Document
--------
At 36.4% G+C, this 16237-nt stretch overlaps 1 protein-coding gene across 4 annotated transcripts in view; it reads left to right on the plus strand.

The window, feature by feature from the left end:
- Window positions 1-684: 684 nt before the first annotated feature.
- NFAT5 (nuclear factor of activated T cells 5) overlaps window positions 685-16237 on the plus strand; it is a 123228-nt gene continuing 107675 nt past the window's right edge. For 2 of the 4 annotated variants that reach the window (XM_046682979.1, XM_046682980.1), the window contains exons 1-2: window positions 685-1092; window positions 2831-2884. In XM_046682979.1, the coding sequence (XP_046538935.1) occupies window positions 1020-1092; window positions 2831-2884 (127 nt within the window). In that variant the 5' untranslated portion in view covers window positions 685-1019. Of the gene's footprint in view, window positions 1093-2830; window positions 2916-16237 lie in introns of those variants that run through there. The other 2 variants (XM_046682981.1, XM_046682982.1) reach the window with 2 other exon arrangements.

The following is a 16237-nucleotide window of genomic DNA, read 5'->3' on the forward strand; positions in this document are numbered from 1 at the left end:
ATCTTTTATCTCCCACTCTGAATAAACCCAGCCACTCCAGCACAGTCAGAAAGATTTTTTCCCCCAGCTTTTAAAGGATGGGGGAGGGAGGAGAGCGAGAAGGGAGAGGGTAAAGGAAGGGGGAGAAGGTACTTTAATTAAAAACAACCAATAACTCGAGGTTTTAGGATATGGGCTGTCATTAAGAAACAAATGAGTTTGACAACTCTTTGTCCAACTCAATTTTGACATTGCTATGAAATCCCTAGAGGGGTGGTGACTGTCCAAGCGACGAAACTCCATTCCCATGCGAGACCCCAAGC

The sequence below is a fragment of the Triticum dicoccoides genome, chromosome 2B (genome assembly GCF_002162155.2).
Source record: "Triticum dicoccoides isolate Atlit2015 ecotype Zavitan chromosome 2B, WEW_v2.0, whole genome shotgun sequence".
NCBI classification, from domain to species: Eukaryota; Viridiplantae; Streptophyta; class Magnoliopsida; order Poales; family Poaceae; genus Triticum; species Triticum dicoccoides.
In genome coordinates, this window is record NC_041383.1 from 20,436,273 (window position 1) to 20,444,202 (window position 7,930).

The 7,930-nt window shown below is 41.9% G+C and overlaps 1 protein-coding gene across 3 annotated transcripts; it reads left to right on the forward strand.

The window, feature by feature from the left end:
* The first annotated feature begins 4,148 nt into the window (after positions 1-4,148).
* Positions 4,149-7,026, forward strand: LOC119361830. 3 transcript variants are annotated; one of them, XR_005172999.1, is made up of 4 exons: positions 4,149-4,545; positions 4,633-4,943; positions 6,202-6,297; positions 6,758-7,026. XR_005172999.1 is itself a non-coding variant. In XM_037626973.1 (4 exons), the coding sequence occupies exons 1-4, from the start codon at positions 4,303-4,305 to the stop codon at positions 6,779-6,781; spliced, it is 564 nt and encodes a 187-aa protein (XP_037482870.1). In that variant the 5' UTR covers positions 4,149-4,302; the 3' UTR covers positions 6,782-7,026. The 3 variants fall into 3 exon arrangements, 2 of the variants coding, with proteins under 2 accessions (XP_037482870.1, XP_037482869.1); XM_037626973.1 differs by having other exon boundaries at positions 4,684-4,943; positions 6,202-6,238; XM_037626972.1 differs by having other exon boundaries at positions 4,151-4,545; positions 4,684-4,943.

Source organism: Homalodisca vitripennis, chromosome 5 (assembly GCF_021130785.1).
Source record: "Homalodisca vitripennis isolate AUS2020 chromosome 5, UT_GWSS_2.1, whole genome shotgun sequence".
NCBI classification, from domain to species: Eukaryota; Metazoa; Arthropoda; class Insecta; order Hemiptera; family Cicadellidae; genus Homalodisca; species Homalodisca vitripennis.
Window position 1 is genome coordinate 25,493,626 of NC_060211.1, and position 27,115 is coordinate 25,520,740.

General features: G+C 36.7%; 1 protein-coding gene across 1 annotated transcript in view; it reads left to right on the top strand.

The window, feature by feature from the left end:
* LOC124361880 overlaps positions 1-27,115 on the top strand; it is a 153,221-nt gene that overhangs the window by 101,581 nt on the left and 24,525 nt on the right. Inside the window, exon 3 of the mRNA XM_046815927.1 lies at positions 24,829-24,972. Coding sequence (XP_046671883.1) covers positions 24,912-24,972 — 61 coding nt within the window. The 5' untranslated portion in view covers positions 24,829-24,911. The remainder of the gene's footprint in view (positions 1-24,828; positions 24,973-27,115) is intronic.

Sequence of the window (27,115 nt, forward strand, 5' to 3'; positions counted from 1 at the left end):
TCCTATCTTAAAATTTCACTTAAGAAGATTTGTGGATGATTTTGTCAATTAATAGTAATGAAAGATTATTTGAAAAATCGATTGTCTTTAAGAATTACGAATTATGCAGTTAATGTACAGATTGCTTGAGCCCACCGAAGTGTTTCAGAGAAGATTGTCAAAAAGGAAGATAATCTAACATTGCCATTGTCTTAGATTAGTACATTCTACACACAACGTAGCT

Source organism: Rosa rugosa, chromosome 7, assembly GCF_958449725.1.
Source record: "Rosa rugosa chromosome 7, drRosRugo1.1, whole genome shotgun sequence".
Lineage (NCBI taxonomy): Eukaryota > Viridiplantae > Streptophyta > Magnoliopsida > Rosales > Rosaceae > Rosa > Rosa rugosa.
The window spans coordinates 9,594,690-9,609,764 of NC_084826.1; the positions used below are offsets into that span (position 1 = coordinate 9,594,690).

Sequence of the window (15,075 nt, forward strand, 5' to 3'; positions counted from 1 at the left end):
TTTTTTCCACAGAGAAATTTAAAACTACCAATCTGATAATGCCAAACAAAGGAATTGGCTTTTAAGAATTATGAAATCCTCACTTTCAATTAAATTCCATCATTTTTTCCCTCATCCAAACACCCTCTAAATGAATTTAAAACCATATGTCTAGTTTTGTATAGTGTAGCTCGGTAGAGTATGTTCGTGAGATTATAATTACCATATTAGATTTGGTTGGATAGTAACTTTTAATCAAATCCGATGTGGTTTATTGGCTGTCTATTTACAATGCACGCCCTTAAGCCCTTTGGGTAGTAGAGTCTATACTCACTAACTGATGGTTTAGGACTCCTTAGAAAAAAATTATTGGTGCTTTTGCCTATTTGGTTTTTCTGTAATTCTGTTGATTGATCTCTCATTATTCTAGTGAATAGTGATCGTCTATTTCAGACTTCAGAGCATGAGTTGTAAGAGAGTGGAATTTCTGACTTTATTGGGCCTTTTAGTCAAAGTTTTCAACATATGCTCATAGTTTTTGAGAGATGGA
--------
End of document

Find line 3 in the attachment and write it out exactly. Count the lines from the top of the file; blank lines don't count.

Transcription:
- Window positions 1-684: 684 nt before the first annotated feature.